Anybody remember my response to Chris Collins' "Pony" video? Here it is again:

It was recently shown, along with Chris' original, at Chicago's Suitable Video MDW Fair screening room, curated by Scott Wolniak. And someone wrote a blurb about it!

This is pretty exciting to me, considering I've never had anyone write about this work. I don't think I've ever even written about it, besides the YouTube description. So, uh. Thanks, Robert Chase Heishman of the Chicago Artist Writers!

Monday, November 12, 2012

NaNoWriMo and Coordination

Two things:

1. I am the new coordinator of The Denton Affair. Or I will be, once Aaron leaves on the 24th. I am already taking over some duties, though, like training.

2. I am doing NaNoWriMo again. I promised myself I wouldn't, but here I am. I thought I'd share an excerpt in lieu of any drawings I haven't made or photographs I haven't taken. Keep in mind I'm not really editing much as I go, that's what December is for.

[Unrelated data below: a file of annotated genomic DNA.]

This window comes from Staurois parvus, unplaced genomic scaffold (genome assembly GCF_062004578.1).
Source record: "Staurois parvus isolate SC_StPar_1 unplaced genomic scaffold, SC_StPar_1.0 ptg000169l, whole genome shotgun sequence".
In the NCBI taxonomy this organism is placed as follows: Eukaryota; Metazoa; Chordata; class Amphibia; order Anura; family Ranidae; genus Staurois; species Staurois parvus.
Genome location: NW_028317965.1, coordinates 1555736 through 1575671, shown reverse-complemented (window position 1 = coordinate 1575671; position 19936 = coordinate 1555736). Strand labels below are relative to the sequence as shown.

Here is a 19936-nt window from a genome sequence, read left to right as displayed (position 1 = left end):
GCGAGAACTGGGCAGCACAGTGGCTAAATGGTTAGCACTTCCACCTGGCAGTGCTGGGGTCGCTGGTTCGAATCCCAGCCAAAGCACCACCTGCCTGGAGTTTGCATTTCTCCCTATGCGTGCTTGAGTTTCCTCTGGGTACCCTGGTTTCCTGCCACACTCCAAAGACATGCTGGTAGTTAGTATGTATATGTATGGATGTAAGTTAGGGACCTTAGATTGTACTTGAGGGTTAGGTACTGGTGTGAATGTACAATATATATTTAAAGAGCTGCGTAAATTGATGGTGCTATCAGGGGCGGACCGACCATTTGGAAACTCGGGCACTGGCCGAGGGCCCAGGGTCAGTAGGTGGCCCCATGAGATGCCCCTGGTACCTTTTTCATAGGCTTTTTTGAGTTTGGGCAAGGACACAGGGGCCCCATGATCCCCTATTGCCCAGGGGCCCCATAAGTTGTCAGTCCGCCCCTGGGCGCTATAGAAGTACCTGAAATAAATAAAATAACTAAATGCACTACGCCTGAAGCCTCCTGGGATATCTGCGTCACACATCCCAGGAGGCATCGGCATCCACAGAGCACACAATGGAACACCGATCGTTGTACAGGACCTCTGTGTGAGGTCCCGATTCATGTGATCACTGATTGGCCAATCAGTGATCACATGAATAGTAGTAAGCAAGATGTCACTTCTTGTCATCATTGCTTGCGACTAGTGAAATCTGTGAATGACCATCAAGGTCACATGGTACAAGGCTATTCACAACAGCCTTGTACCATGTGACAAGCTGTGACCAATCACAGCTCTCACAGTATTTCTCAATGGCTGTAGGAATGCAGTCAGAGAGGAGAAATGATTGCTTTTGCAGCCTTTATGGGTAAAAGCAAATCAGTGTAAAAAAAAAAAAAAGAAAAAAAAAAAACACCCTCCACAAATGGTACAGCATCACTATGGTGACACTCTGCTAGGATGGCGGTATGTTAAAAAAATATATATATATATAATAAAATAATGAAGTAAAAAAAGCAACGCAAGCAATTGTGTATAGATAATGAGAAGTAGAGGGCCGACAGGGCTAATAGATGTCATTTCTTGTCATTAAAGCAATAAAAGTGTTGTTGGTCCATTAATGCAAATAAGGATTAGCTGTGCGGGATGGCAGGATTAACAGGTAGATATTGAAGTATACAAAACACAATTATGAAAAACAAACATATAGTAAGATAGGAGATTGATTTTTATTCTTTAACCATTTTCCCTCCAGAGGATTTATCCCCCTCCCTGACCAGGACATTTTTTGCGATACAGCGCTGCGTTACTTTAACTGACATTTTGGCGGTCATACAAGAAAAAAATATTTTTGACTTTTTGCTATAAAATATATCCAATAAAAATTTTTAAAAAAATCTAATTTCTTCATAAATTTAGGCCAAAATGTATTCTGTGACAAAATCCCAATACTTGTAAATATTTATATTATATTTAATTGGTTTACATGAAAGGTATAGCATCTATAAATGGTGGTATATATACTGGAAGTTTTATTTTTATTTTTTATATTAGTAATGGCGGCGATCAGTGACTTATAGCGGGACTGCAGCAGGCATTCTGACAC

In 2004 at Sycamore Junior High, in the eighth grade, you had to take one of two classes: home economics, which involves cooking and sewing, and technical education, which involves woodworking and learning to wire a lamp. Guess which one I took?

I was the only girl in a class full of boys taught by a man. We had assigned seats by name, and the three boys at my table didn’t seem quite sure what to do with me. So they duly ignored me, and I them. I was quiet more or less that entire semester, unless I was answering the teacher’s questions. I learned more about the minds of fourteen-year-old boys than I ever wanted to know. I also learned to make a chessboard, to create and wire a lamp, to design a weight-bearing bridge and a slim aerodynamic racing car (mine came in second in the class, the wheel axles weren’t quite straight so it lost in the final race).